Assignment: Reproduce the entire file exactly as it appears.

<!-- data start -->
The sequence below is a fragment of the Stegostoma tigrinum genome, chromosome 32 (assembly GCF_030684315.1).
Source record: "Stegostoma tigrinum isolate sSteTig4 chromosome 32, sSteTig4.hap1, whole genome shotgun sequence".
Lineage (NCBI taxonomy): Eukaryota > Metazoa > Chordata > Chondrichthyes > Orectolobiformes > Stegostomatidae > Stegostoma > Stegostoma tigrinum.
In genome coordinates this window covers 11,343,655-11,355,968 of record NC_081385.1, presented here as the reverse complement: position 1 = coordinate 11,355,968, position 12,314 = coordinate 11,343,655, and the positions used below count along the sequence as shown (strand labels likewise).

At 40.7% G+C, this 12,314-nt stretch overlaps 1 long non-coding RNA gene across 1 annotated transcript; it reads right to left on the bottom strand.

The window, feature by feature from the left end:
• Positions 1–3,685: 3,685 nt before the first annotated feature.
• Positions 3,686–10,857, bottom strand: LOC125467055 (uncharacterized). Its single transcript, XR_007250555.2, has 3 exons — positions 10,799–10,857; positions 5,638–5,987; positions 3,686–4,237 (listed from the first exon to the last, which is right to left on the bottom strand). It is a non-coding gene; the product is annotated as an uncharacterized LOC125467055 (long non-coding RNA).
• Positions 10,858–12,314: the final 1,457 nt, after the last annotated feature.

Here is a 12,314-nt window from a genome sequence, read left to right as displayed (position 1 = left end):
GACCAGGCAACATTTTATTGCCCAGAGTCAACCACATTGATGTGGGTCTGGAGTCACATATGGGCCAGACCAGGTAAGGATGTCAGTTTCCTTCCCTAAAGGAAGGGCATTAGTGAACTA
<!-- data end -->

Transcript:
The sequence below is a fragment of the Stegostoma tigrinum genome, chromosome 32 (assembly GCF_030684315.1).
Source record: "Stegostoma tigrinum isolate sSteTig4 chromosome 32, sSteTig4.hap1, whole genome shotgun sequence".
Lineage (NCBI taxonomy): Eukaryota > Metazoa > Chordata > Chondrichthyes > Orectolobiformes > Stegostomatidae > Stegostoma > Stegostoma tigrinum.
In genome coordinates this window covers 11,343,655-11,355,968 of record NC_081385.1, presented here as the reverse complement: position 1 = coordinate 11,355,968, position 12,314 = coordinate 11,343,655, and the positions used below count along the sequence as shown (strand labels likewise).

At 40.7% G+C, this 12,314-nt stretch overlaps 1 long non-coding RNA gene across 1 annotated transcript; it reads right to left on the bottom strand.

The window, feature by feature from the left end:
• Positions 1–3,685: 3,685 nt before the first annotated feature.
• Positions 3,686–10,857, bottom strand: LOC125467055 (uncharacterized). Its single transcript, XR_007250555.2, has 3 exons — positions 10,799–10,857; positions 5,638–5,987; positions 3,686–4,237 (listed from the first exon to the last, which is right to left on the bottom strand). It is a non-coding gene; the product is annotated as an uncharacterized LOC125467055 (long non-coding RNA).
• Positions 10,858–12,314: the final 1,457 nt, after the last annotated feature.

Here is a 12,314-nt window from a genome sequence, read left to right as displayed (position 1 = left end):
GACCAGGCAACATTTTATTGCCCAGAGTCAACCACATTGATGTGGGTCTGGAGTCACATATGGGCCAGACCAGGTAAGGATGTCAGTTTCCTTCCCTAAAGGAAGGGCATTAGTGAACTA